Firstly remember that birds have very small respiratory systems. Secondly that todays essential oils are very concentrated forms of nature’s original compounds. Thirdly and most importantly, that in nature these two elements would never meet in this strength. Therefore if a bird ingests any essential oil at 100% concentration the result will be fatal.

Knowing that any essential oils diffused into the air will no doubt be inhaled by your feathered friend, you must therefore put thought into which type of diffuser you will use. Once you have done that then please think about the type and the concentration of oil that you will use.

In my opinion juvenile birds and very small birds should never come into contact with any essential oils. It is my belief that their respiratory and metabolic systems are just too sensitive to cope with them. 

How to use Essential Oils Near your Bird

If you are considering using any essential oils in your home or on your pet, please seek the advice of a qualified veterinarian first. Essential oils are not all the same and your veterinarian will be able to recommend a reputable supplier. Additionally, an up to date list of “safe”, oils and delivery methods.

Diffuser: You can use a cold air diffuser with no more than 4 drops of essential oil to get the oil into the air. This can then be inhaled by you and your bird at a safe level. Be sure to keep the room ventilated and never diffuse in a small room where the fragrance can become intensive.

Misting: A bird friendly mist can be made up and a few spritzes added to the room to freshen the air. You must however make sure to spray it away from the bird and never near the eyes. Again please make sure that the room is adequately ventilated and monitor the bird for any signs of stress.

As birds are so sensitive personally I do not recommend using oils near birds.

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How to Diffuse Essential Oils near Cats and Dogs

To begin with I would just like to say that personally I do not recommend using essential oils around cats as they lack an important enzyme in order to deal with them.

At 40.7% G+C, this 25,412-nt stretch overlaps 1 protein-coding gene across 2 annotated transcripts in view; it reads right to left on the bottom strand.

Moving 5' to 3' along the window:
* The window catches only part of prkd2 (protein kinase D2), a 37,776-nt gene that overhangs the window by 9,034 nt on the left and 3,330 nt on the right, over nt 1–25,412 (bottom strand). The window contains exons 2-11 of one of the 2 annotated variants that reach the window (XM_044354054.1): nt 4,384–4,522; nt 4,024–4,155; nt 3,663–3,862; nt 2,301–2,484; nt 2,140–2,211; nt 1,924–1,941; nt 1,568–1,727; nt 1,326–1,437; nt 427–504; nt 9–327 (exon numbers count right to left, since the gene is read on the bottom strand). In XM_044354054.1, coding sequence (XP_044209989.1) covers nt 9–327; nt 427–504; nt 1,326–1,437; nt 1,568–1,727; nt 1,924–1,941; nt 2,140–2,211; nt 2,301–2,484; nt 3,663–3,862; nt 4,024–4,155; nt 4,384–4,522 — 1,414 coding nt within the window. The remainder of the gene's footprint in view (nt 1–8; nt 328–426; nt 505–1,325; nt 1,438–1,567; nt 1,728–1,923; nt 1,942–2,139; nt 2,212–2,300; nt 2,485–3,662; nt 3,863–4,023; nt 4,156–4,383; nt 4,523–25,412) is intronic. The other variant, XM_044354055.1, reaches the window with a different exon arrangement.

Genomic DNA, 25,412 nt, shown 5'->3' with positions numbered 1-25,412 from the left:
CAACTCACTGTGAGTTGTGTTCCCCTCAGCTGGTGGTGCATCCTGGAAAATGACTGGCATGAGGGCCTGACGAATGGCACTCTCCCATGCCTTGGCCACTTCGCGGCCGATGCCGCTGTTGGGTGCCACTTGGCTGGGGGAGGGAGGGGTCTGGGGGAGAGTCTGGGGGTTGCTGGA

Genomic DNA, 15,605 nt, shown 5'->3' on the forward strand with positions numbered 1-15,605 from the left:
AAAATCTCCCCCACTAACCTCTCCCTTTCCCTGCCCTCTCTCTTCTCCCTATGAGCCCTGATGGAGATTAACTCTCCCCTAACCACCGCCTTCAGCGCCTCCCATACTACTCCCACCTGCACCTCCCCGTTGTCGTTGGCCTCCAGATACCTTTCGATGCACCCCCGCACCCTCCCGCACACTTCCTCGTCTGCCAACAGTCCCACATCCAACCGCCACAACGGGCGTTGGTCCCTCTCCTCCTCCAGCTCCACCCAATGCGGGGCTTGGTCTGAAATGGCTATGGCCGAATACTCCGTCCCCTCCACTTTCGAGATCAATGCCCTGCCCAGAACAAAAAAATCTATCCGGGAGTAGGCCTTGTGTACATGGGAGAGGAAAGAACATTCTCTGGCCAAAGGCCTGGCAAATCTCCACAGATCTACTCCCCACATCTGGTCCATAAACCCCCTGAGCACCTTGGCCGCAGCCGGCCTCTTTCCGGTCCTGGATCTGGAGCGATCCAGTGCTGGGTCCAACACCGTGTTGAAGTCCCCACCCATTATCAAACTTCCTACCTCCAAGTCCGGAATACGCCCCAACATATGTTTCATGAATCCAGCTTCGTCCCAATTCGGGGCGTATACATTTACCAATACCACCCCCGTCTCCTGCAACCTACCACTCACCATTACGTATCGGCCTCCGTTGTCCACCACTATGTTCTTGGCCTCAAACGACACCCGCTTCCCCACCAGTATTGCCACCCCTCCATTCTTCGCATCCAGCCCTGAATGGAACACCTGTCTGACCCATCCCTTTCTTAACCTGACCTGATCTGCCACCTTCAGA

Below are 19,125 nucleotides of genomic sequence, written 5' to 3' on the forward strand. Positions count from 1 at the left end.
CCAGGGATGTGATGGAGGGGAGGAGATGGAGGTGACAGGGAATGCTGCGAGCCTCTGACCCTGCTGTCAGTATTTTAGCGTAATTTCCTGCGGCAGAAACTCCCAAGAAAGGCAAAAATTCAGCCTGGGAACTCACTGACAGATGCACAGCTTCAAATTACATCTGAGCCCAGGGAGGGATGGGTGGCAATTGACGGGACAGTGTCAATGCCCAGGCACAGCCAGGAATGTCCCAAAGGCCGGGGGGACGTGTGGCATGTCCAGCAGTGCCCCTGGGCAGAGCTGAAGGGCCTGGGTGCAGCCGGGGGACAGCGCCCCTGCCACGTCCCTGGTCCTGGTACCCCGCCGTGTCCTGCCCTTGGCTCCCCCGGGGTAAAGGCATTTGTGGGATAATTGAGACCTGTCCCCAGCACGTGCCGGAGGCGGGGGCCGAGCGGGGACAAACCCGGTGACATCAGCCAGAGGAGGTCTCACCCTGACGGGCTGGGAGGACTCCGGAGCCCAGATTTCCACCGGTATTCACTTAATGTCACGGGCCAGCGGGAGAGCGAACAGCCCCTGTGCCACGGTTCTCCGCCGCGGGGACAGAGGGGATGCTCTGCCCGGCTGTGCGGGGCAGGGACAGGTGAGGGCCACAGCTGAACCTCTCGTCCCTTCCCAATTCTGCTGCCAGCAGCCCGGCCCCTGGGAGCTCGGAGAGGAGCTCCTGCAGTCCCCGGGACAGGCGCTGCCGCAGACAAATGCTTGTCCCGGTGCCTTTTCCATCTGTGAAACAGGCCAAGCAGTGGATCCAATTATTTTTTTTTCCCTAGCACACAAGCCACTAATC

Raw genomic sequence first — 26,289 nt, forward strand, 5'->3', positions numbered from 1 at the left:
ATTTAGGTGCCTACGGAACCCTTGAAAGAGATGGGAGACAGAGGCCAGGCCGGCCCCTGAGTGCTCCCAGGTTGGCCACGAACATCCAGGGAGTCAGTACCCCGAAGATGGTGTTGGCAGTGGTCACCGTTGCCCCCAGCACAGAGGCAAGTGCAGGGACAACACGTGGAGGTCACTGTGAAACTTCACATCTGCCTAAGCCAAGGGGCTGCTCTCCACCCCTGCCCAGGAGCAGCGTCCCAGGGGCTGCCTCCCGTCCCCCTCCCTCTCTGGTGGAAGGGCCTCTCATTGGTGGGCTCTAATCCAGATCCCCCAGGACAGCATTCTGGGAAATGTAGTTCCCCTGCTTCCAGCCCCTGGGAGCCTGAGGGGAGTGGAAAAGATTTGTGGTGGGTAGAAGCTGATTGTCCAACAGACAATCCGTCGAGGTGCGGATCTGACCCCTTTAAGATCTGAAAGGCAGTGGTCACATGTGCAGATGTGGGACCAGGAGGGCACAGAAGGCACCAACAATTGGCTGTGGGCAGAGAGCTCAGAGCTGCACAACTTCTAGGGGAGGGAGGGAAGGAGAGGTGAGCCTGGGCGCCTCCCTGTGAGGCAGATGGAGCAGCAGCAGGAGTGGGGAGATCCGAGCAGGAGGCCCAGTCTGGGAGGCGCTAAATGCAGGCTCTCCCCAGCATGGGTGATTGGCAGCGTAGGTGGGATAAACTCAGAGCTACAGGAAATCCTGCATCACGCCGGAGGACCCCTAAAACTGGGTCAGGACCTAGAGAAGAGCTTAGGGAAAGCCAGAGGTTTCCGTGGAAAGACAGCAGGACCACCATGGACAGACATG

If you feel as though you want to use essential oils around your pets then I would say always use common sense and start slow. Introduce them to your pets in small quantities to avoid stress and always monitor their reactions.

If you have young, weak or sick animals then don’t use the oils until you believe that they can cope with them. Always ask your veterinarian before using oils in order to check which ones are potentially very toxic to them. (the lists in this post are not exhaustive and the research is limited).

When using an oil or combination of oils for the first time, always monitor your pets for at least ten minutes to see how they react and let them leave if they want to. 

Look out for signs that they are uncomfortable, stressed or feeling unwell and if so then stop immediately and monitor for the next 24 hours.

Always diffuse in a room that is open for pets, never in a small enclosed space with little or no ventilation. If my dog has a way out I will be less stressed and so will he so it’s a win win situation.

Don’t diffuse and leave the house, especially if you are using a new oil or combination of oils.  

bottles of essential oils on natural fibre mat
Image by mohamed Hassan from Pixabay

Choosing Essential Oils

Not all essential oils are made the same way, have the same purity, are 100% organic, have third party testing or are pesticide free even though they say 100% natural.

Due to the sudden rise in popularity for these products and the lack of legal testing available you must consider your purchase carefully before buying. There is no universal standard for essential oil companies to abide by so read the labels carefully.

I would say always buy your oils only from a company who can prove that they have third party testing.

Third party testing means that, their product has been tested by a laboratory  which has no connections to the manufacturing company and is not on their payroll.